Daniel Keyser

Daniel Keyser

Examines cyclones, fronts, jet streaks, and banded precipitation systems

The World Within Reach
Daniel Keyser
Professor
 

College of Arts and Sciences
Department: Atmospheric and Environmental Sciences

Address:

ES 224

Phone:
518-442-4559

 

Introduction

My research interests are in the area of synoptic-dynamic meteorology, which is concerned with applying principles and concepts from mathematics and physics to understanding atmospheric phenomena and processes spanning global to regional scales. Phenomenological and process studies on these scales have the potential of contributing to improvements in weather-forecasting skill not only through advances in understanding, but also through refinement of the numerical and conceptual models used in weather-forecasting practice. In conducting these studies, I have attempted to bridge the perennial gap between theory and observation through the application of dynamical models and diagnostics to selected types of weather systems, such as extratropical and tropical cyclones, fronts, jet streaks, coherent tropopause disturbances, banded precipitation systems, and inertia-gravity waves. Current research projects include:

  1. collaborative research with the National Weather Service on the development of improved diagnostics, numerical models, and situational awareness of high-impact cyclones and convective weather events;
  2. investigation of lower-tropospheric meteorological processes that impact the evolution of wildland fires;
  3. investigation of the skill of week two extreme temperature and precipitation forecasts at the NCEP-WPC; and
  4. phenomenological studies of cool-season extreme weather events over central and eastern North America on intraseasonal time scales.

Education

B.S., Meteorology, The Pennsylvania State University, 1975.

M.S., Meteorology, The Pennsylvania State University, 1977.

Ph.D., Meteorology, The Pennsylvania State University, 1981.

Research Interests

Synoptic-dynamic and mesoscale meteorology; phenomenological and process studies conducted through the application of dynamical models and diagnostics to selected types of weather systems, such as extratropical and tropical cyclones, fronts, jet streaks, coherent tropopause disturbances, banded precipitation systems, and inertia-gravity waves.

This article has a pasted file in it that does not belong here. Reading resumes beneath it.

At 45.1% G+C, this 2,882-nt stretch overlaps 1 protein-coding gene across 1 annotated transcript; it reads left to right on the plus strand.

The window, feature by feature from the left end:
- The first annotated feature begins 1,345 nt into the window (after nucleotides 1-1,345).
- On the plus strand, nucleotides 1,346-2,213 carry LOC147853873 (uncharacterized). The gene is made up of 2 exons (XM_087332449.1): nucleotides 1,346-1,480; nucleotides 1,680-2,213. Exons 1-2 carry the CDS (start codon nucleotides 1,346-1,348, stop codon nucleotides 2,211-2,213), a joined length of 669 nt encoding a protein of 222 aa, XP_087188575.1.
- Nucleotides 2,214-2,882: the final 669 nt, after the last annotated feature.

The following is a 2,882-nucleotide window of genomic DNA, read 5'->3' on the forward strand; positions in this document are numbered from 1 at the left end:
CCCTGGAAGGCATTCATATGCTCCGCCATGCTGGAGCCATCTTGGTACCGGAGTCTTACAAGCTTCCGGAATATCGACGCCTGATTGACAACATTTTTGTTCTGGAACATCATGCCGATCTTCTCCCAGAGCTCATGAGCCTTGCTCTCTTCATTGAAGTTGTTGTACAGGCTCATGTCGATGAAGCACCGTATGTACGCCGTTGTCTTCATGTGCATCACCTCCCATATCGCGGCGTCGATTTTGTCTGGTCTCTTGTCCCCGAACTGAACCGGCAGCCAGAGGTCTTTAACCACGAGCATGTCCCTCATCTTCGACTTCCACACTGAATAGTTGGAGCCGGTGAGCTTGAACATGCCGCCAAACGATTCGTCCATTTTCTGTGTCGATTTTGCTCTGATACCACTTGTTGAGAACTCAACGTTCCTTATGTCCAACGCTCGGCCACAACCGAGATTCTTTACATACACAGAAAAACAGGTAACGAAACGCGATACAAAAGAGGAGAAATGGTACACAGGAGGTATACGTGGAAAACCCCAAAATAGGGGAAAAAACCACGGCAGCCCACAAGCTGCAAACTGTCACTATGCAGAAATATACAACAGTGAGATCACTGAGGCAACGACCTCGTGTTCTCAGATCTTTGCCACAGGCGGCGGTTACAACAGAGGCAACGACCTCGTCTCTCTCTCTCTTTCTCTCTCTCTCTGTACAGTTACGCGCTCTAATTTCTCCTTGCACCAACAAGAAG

Publications

Cunningham, P., and D. Keyser, 2004: Dynamics of jet streaks in a stratified quasi-geostrophic atmosphere: Steady-state representations. Quart. J. Roy. Meteor. Soc., 130, 1579-1609.

Pyle, M. E., D. Keyser, and L. F. Bosart, 2004: A diagnostic study of jet streaks: Kinematic signatures and relationship to coherent tropopause disturbances. Mon. Wea. Rev., 132, 297-319.

Novak, D. R., L. F. Bosart, D. Keyser, and J. S. Waldstreicher, 2004: An observational study of cold season-banded precipitation in northeast U.S. cyclones. Wea. Forecasting, 19, 993-1010.

Novak, D. R., J. S. Waldstreicher, D. Keyser, and L. F. Bosart, 2006: A forecast strategy for anticipating cold season mesoscale band formation within eastern U.S. cyclones. Wea. Forecasting, 21, 3-23.

Archambault, H. M., L. F. Bosart, D. Keyser, and A. R. Aiyyer, 2008: Influence of large-scale flow regimes on cool-season precipitation in the northeastern United States. Mon. Wea. Rev., 136, 2945-2963.

Archambault, H. M., D. Keyser, and L. F. Bosart, 2010: Relationships between large-scale regime transitions and major cool-season precipitation events in the northeastern United States. Mon. Wea. Rev., 138, 3454-3473.

Charney, J. J., and D. Keyser, 2010: Mesoscale model simulation of the meteorological conditions during the 2 June 2002 Double Trouble State Park wildfire. Int. J. Wildland Fire, 19, 427-448.

Moore, B. J., L. F. Bosart, D. Keyser, and M. L. Jurewicz, 2013: Synoptic-scale environments of predecessor rain events occurring east of the Rocky Mountains in association with Atlantic basin tropical cyclones. Mon. Wea. Rev., 141, 1022-1047.

Archambault, H. M., L. F. Bosart, D. Keyser, and J. M. Cordeira, 2013: A climatological analysis of the extratropical flow response to recurving western North Pacific tropical cyclones. Mon. Wea. Rev., 141, 2325-2346.

Archambault, H. M., D. Keyser, L. F. Bosart, C. A. Davis, and J. M. Cordeira, 2015: A composite perspective of the extratropical flow response to recurving western North Pacific tropical cyclones. Mon. Wea. Rev., 143, 1122-1141.

Sinclair, V. A., and D. Keyser, 2015: Force balances and dynamical regimes of numerically simulated cold fronts within the boundary layer. Quart. J. Roy. Meteor. Soc., 141, 2148-2164.

Bentley, A. M., D. Keyser, and L. F. Bosart, 2016: A dynamically based climatology of subtropical cyclones that undergo tropical transition in the North Atlantic basin. Mon. Wea. Rev., 144, 2049-2068.

Bentley, A. M., L. F. Bosart, and D. Keyser, 2017: Upper-tropospheric precursors to the formation of subtropical cyclones that undergo tropical transition in the North Atlantic Basin. Mon. Wea, Rev., 145, 503-520.